The Book of Rules of Tyconius: Its Purpose and Inner Logic (Christianity and Judaism in Antiquity) (Paperback)

The Book of Rules of Tyconius: Its Purpose and Inner Logic (Christianity and Judaism in Antiquity) By Pamela Bright Cover Image

The Book of Rules of Tyconius: Its Purpose and Inner Logic (Christianity and Judaism in Antiquity) (Paperback)


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The Liber Regularum, written by Tyconius in the Fourth Century A.D., was the first system of biblical interpretation proposed by a Latin theologian. Augustine was very interested in this work and included an extraordinary summation of it in his De doctrina christiana. Although this treatment insured the preservation of the work and its lasting fame, Augustine's summary became better known than the original. Pamela Bright's The Book of Rules of Tyconius: Its Purpose and Inner Logic reintroduces this neglected classic of early church literature. Bright asserts that although Augustine was greatly influenced by the Liber Regularum, his philosophical differences caused him to misunderstand its meaning. Bright reexamines the meaning of "prophecy" and "rule" from Tyconius's perspective and reveals that the purpose of the book was not to provide a general guide to scriptural interpretation, but rather a way to interpret apocalyptic texts. She cites Tyconius's intense concern with evil in the church as the genesis of his interest in the apocalypse and subsequently the meaning of the scripture concerning it. Tyconius speaks of the "seven mystical rules" of scripture that with the grace of the Holy Spirit reveal the true meaning of prophecy. If an interpreter follows the "logic" of these rules, the nature of the church as composed by both good and evil membership is revealed. Bright argues that Tyconius was not illogical or incompetent in the work's composition as many critics have claimed but rather that he organized his material in a concentric pattern so that Rule Four, the center of the seven rules, is also the central development of his theory. Of interest to theologians, students of biblical interpretation and of Augustine, The Book of Rules of Tyconius focuses attention upon a work that had great influence on the understanding of the nature of the church, on interpreting scripture, and its meaning for the Church of its day.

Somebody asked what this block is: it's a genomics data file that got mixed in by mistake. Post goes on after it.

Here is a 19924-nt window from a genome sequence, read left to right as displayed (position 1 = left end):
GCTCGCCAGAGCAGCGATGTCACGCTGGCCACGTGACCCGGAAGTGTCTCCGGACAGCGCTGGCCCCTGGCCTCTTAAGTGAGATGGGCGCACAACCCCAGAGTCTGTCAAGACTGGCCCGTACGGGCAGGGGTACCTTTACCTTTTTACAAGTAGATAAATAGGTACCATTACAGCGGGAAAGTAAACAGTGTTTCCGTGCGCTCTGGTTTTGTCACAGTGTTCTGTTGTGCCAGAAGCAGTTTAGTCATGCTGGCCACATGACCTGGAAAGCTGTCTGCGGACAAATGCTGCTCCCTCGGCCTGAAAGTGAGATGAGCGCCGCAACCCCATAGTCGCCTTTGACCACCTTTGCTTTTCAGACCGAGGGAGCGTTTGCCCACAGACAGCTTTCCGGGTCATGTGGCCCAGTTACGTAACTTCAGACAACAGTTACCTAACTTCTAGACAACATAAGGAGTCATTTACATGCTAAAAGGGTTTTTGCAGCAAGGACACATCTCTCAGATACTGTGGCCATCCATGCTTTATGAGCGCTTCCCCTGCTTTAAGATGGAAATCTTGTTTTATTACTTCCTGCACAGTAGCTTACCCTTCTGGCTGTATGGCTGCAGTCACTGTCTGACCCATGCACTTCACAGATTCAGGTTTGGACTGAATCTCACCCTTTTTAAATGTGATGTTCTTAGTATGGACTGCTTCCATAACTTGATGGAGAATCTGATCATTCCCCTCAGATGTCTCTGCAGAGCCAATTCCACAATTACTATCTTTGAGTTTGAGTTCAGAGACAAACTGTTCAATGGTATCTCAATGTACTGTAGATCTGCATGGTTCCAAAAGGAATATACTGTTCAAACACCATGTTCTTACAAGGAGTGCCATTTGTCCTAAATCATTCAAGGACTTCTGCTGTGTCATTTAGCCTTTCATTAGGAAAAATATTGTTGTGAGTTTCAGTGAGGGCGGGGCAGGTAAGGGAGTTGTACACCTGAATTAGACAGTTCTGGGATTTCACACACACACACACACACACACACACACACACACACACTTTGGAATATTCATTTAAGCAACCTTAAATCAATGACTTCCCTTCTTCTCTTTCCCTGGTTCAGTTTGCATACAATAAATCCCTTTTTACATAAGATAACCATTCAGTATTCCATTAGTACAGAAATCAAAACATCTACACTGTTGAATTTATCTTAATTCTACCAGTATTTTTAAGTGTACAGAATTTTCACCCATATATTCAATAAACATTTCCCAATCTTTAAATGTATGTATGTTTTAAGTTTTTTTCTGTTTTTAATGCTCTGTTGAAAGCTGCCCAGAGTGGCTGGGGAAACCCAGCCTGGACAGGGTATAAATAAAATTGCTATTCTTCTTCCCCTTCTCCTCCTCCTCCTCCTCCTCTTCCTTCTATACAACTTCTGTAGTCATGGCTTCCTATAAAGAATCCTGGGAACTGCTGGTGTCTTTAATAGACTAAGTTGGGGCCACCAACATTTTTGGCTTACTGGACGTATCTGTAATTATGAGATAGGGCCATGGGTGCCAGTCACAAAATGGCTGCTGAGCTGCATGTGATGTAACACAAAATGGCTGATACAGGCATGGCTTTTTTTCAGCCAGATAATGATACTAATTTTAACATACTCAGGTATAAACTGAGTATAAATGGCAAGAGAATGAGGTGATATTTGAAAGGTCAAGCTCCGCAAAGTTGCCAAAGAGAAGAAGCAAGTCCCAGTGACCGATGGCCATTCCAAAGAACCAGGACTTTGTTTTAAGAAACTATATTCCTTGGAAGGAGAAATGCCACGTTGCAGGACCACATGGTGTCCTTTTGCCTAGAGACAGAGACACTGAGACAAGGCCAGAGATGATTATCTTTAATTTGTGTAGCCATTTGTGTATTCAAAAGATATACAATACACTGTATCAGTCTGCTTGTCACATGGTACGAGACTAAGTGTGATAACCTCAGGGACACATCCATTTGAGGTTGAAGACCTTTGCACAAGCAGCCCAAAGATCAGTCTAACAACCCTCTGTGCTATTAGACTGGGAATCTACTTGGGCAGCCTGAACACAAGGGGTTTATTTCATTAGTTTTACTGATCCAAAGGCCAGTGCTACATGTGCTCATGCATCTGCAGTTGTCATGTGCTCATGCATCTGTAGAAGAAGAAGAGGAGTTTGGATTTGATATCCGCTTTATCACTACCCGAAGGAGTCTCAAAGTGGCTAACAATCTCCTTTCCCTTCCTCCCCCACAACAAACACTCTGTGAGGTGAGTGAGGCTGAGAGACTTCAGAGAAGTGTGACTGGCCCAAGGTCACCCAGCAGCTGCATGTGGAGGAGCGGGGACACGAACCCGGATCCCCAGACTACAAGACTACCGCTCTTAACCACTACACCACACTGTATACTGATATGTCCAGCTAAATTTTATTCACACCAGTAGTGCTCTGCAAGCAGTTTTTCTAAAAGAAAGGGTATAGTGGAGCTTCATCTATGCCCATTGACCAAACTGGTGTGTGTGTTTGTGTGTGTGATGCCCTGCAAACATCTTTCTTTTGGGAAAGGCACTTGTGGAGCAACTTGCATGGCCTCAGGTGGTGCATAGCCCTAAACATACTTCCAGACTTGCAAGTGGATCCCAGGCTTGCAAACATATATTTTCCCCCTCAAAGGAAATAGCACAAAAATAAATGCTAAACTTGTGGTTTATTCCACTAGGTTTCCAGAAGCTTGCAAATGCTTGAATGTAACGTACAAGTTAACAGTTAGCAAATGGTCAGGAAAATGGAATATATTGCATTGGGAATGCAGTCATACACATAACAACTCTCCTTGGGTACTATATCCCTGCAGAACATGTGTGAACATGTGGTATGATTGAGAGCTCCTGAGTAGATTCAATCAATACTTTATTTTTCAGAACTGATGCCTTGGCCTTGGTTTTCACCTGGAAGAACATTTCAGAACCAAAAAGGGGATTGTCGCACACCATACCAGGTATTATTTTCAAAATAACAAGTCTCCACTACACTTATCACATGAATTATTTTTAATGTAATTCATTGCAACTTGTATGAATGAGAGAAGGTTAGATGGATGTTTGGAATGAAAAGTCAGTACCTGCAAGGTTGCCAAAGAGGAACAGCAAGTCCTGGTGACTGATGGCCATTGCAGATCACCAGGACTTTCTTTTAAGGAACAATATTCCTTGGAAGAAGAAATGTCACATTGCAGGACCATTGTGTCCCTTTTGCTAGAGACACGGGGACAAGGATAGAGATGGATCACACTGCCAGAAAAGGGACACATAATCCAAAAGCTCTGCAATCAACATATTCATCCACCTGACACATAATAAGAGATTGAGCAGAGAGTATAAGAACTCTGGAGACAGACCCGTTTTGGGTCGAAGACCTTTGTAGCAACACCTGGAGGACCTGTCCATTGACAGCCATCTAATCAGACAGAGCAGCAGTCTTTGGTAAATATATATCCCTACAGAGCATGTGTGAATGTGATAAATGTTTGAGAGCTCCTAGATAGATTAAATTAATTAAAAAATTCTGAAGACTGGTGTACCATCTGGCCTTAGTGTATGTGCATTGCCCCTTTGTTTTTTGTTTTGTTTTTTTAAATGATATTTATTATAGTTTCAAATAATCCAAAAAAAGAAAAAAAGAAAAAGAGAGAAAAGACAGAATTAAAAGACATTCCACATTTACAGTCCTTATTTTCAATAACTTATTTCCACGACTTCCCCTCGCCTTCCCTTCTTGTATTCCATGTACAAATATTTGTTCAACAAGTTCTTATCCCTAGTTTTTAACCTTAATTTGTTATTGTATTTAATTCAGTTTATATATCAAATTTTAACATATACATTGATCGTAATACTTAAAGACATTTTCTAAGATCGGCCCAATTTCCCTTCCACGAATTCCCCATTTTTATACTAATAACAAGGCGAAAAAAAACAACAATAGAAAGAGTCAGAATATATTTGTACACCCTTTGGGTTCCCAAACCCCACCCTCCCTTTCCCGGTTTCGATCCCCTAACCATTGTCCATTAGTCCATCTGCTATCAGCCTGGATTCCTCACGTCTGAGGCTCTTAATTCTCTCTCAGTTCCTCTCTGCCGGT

Pamela Bright is chair of the theology department at Concordia College, Montreal. She is the editor and translator of Augustine and the Bible (Notre Dame Press, 1986)
Product Details ISBN: 9780268022198
ISBN-10: 0268022194
Publisher: University of Notre Dame Press
Publication Date: August 15th, 2009
Pages: 208
Language: English
Series: Christianity and Judaism in Antiquity

"[Bright] . . . puts Tyconius in the context of his own time and carefully describes his seven rules of scriptural interpretation, clearly analyzing and affirming their unity. . . . Though at times painstaking to read . . . the effort is rewarding as it discloses Tyconius's intention to give the sincere reader an understanding of the obscurities in what he calls the 'immense forest of prophecy.' Bright lets Tyconius be Tyconius, a man clearly intent on orienting his biblical hermeneutics to his pastoral situation. His exegetical method is not the method of our times, which is the result of nineteen hundred years of exploring and explaining the scriptures. But his overall conviction that the scriptures derive from the Holy Spirit has a relevance for all seasons, maybe particularly today when biblical criticism has been coming under attack for its seeming lack of spiritual nourishment." --Patristics


"While lamenting the fact that the world knows the Liber regularum Tyconii primarily through Augustine's biased comments in De doctrina christiana and other interpreters, Bright attempts to set the record straight by allowing Tyconius to stand on his own. Even though generations of scholars have considered the Book of Rules confusing and disordered, Bright advances and successfully defends the novel hypothesis that Tyconius's Book of Rules does have an organization and plan, which manifests an inherent logic and order." --The Catholic Historical Review